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Collection of tools sitting in six painted tins which are decorated with phrases like '#1 dad'


There's nothing better than a homemade Father's Day gift, so it's time for some arts and crafts with the kids. With a few simple materials and paint, they can create a multi-use tool caddy, perfect for storing screwdrivers, small tools, stationery and more.


1Gather your tools and materials

Below are all of the tools and materials you'll need to complete this project.

2Choose your configuration

Prepare your workspace by laying down some newspaper, plastic or a drop sheet. After deciding how many couplings you'll use, choose your configuration by placing the couplings next to each other.

Arranging the couplings that form part of a tool caddy

3Paint the pipes

Now, it's time to start painting! The design is completely up to you – maybe one coupling could have Dad's favourite footy colours? You can paint both the inside and outside for some extra pops of colour.

Once you've painted all the couplings with one coat leave them to dry. Complete a second coat to make sure the colour is strong.

A Bunnings team member painting a length of pipe as part of a tool caddy

4Decorate the pipes

Once the base layers are dry, use the sharpies or different-coloured acrylic paint to decorate your pipes. Every pipe doesn't have to be the same. One could feature a handprint, another could say ‘Number 1 Dad'.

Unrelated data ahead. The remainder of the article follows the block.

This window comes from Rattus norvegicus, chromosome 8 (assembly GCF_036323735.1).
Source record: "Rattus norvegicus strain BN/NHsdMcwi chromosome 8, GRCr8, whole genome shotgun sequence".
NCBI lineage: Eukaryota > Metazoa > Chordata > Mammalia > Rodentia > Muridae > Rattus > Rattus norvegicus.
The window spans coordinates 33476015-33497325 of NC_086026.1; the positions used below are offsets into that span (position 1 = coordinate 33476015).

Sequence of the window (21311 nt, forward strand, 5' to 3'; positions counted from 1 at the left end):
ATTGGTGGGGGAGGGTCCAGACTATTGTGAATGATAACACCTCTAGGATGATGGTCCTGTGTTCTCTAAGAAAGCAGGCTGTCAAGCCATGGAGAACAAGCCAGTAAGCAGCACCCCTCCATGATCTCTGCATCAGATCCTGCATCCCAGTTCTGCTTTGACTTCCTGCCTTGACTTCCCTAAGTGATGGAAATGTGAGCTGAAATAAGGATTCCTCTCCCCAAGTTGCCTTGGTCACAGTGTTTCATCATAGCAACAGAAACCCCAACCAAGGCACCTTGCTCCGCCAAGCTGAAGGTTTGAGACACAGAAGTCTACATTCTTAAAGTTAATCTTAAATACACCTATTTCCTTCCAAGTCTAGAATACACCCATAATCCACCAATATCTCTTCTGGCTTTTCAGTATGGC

A Bunnings team member decorating part of a tool caddy


Once you've finished decorating use the reusable adhesive to stick the pipes together. This means Dad can re-arrange them whichever way he likes. If you'd like to use something stronger, you can use glue. Make sure you leave time for the glue to set before wrapping it up for Dad.

A Bunnings team member gluing pieces of pipe together to make a tool caddy

6He's got the caddy, now it's time to add the tools

Looking for some tools to add to Dad's new caddy? We have a huge range of tools that any dad will love.

Health & Safety

Please make sure you use all equipment appropriately and safely when following the advice in these D.I.Y. videos. You need to be familiar with how to use equipment safely and follow the instructions that came with the equipment. If you are unsure, you may feel it is safest to consult an expert, such as the manufacturer or an expert Bunnings Team Member.

Grave health hazards are linked to asbestos, which may be in homes built up to 1990. Health hazards may result from exposure to lead-based paints in older materials and copper chromium arsenic (CCA) treated timber. For information on the dangers of asbestos, lead-based paint and CCA treated timber and tips for dealing with these materials contact your local council's Environmental Health Officer. You can also use a simple test kit from Bunnings to indicate the presence of lead-based paint.